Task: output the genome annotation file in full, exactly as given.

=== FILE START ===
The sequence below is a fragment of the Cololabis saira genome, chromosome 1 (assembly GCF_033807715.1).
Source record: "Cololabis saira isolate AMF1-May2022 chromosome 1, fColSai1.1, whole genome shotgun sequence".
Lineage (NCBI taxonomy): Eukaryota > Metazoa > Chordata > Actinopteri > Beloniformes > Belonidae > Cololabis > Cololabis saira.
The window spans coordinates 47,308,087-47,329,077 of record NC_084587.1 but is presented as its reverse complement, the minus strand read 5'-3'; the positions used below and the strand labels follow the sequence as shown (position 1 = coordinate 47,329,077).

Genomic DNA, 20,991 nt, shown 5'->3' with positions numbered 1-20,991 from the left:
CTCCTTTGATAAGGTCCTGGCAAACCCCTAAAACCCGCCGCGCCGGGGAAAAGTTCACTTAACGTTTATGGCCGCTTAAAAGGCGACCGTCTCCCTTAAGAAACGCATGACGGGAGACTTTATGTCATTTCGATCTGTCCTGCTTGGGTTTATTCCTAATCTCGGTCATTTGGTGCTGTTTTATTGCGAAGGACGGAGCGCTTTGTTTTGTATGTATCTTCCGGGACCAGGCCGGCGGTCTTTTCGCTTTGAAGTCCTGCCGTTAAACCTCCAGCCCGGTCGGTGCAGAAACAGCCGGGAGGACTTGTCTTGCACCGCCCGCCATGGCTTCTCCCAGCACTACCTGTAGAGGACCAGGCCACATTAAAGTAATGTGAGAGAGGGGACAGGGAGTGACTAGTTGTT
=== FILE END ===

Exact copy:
The sequence below is a fragment of the Cololabis saira genome, chromosome 1 (assembly GCF_033807715.1).
Source record: "Cololabis saira isolate AMF1-May2022 chromosome 1, fColSai1.1, whole genome shotgun sequence".
Lineage (NCBI taxonomy): Eukaryota > Metazoa > Chordata > Actinopteri > Beloniformes > Belonidae > Cololabis > Cololabis saira.
The window spans coordinates 47,308,087-47,329,077 of record NC_084587.1 but is presented as its reverse complement, the minus strand read 5'-3'; the positions used below and the strand labels follow the sequence as shown (position 1 = coordinate 47,329,077).

Genomic DNA, 20,991 nt, shown 5'->3' with positions numbered 1-20,991 from the left:
CTCCTTTGATAAGGTCCTGGCAAACCCCTAAAACCCGCCGCGCCGGGGAAAAGTTCACTTAACGTTTATGGCCGCTTAAAAGGCGACCGTCTCCCTTAAGAAACGCATGACGGGAGACTTTATGTCATTTCGATCTGTCCTGCTTGGGTTTATTCCTAATCTCGGTCATTTGGTGCTGTTTTATTGCGAAGGACGGAGCGCTTTGTTTTGTATGTATCTTCCGGGACCAGGCCGGCGGTCTTTTCGCTTTGAAGTCCTGCCGTTAAACCTCCAGCCCGGTCGGTGCAGAAACAGCCGGGAGGACTTGTCTTGCACCGCCCGCCATGGCTTCTCCCAGCACTACCTGTAGAGGACCAGGCCACATTAAAGTAATGTGAGAGAGGGGACAGGGAGTGACTAGTTGTT